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Old 05-13-2005, 02:11 PM
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Hmm, now doesn't Chinese and Japanese read up to down, right to left? And in some older cultures (early Greek, et al) they wrote in "boustrephedon" (ox-plow)-- left-to-right on one line, then turning around right-to-left on the next line (or the equivalent in up-and-down). Herbrew and Aramaic were (are?) also right-to-left. I think it's independent of handedness.
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Old 05-13-2005, 02:23 PM
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To the OP -- can't tell you about Arab culture, but as an Israeli I just can't give you a preferred direction off the top of my head -- you see timelines going either way and we're perfectly comfortable both ways. It's really a question of context; there's no "natural" direction, you have to look at the axis to figure out which way it's going. Generally I'd say that time flows forward from the Y Axis in whichever direction the T axis happens to go... Technical or scientific stuff will mostly go left-to-right, although this is by no means completely universal.
Comics are iffy too -- if it's a translation of a Euro/American strip, it'll go left to right (or the whole thing will be printed in mirror image ). If it's originally in Hebrew, it'll go right to left.

Quote:
Originally Posted by continuity eror
One thing I've always wondered (but don't want to open up a whole new thread for): is left-handedness more common in Middle Eastern countries than other places? I always figured that the main reason we write left-to-right is that it's easier on right-handers; your pinky and the side of your hand won't drag over the ink, so there's less of a chance that it will smudge or get on you (not such a big deal now, but it would have been so in the days of slow-drying inks). Because right-handers are the majority, the more convenient method for us would have become standard. It seems counter-intuitive that a right-handed society would develop a writing system that is "backwards" to the way that most people orient things, but if there is a significant left-handed minority (or majority) there to push the right-to-left system and help it flourish then it might make sense. Or do Arabic writers hold their pens or pencils in a different way from writers of Roman alphabets, so the ink doesn't touch the hand at all? Or is my theory wrong and the ink smudging has nothing to do with the direction of the writing?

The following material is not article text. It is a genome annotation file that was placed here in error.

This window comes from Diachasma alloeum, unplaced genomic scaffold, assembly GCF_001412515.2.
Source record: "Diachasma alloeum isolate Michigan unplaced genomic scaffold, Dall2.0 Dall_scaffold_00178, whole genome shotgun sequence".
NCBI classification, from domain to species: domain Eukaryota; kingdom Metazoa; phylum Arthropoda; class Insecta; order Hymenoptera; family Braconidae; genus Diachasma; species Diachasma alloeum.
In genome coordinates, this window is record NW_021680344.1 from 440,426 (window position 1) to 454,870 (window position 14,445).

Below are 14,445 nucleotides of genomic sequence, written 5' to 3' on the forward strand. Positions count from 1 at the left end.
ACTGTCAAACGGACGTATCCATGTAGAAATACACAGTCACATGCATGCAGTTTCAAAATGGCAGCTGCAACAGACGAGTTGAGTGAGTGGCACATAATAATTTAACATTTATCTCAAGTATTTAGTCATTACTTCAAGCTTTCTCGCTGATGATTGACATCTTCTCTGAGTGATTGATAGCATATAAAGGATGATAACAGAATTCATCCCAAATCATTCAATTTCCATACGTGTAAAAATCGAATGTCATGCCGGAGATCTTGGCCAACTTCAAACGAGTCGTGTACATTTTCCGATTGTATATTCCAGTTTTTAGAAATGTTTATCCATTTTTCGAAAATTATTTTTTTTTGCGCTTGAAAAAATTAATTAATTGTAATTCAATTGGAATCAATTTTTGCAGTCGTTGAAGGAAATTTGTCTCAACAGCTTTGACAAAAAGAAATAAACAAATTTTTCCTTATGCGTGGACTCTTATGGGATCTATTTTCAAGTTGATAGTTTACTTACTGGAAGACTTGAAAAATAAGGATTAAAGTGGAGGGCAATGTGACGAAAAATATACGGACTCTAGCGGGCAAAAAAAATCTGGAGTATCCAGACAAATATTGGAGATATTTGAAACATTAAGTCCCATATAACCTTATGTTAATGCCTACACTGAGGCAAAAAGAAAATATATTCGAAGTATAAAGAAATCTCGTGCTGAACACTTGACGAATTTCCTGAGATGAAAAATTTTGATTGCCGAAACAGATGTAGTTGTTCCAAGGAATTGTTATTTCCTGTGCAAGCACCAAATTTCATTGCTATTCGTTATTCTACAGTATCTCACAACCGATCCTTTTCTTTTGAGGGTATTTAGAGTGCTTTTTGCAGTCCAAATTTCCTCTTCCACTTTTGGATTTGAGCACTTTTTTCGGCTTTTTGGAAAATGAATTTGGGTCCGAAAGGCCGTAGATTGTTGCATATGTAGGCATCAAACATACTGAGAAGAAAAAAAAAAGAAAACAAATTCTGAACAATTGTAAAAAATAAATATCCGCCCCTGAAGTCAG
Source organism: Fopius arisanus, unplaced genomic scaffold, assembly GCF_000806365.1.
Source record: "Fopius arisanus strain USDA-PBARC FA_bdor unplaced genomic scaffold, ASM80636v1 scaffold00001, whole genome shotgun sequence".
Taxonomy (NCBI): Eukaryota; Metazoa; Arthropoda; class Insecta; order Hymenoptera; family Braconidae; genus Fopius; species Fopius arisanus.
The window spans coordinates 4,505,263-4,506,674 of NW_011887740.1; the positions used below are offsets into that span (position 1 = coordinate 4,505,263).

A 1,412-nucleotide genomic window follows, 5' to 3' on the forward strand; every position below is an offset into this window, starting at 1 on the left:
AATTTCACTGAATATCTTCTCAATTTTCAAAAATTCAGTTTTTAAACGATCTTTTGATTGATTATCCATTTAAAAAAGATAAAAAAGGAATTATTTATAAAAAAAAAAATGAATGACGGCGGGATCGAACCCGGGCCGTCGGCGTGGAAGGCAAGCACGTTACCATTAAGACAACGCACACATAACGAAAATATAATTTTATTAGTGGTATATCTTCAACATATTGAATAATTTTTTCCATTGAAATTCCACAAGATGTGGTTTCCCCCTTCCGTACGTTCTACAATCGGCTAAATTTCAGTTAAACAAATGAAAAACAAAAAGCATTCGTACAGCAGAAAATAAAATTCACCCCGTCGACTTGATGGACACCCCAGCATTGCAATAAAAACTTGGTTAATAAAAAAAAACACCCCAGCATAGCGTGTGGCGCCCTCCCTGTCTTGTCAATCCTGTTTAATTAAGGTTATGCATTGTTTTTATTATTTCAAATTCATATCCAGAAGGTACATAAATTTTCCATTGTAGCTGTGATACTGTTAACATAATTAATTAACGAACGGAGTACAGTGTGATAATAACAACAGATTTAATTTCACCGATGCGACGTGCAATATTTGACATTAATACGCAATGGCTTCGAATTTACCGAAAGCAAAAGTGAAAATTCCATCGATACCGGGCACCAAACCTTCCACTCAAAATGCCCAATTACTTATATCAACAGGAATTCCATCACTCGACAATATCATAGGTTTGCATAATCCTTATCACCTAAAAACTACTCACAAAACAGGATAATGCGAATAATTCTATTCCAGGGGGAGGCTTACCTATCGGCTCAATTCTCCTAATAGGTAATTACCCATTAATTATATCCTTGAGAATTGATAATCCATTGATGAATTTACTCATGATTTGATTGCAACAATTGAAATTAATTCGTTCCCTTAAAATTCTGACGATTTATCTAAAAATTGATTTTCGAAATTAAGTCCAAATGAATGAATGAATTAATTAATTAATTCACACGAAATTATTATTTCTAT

I think it's the other way around. The Mid-eastern writing systems are older than Greek or Roman. IIRC, early Greek was written from right to left, and at some point they turned things around, because it was, in fact, easier to write from left to right. The Romans picked things up from there. Us natives never caught on and have kept righting from the "Correct" (err... that is a synonym for "right", correct? ) side ever since

Dani
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Old 05-13-2005, 02:33 PM
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Hmm, now doesn't Chinese and Japanese read up to down, right to left?
Yes, at least traditionally. (That is, each line is top-to-bottom, next line goes to the left of the previous line.) Both were traditionally written with a brush, so the writing hand never comes in contact with the paper and smudging wouldn't have been a problem.

Nowadays Japanese is often written in Western style orientation (left-to-right, top-to-bottom). Technical and sceitific writing is done this way because it incorporates numbers, formulas and foreign words more easily. Literary works are usually in traditional orientation. A single horizontal line of text (e.g. banners) is usually left-to-right, but the writing on the right side of a truck is sometimes right-to-left because front-to-back (of vehicle) is more natural, and it overrides the preference for left-to-right.

And IIRC, many Japanese texbooks have timelines with the traditional format - i.e. time goes from right to left, and the top-to-bottom writing fits neatly underneath the line.
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Old 05-14-2005, 11:01 AM
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I can say with certainty that lefties in the Arab World 'hook' their hands when the write, just like they do in the rest of the world.
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Old 05-18-2005, 12:34 AM
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I taught English in an Arabic speaking country and used a left-to-right timeline for help sometimes in teaching tenses. No one seemed to have a problem with that... to the point that I never even considered it until I read your question!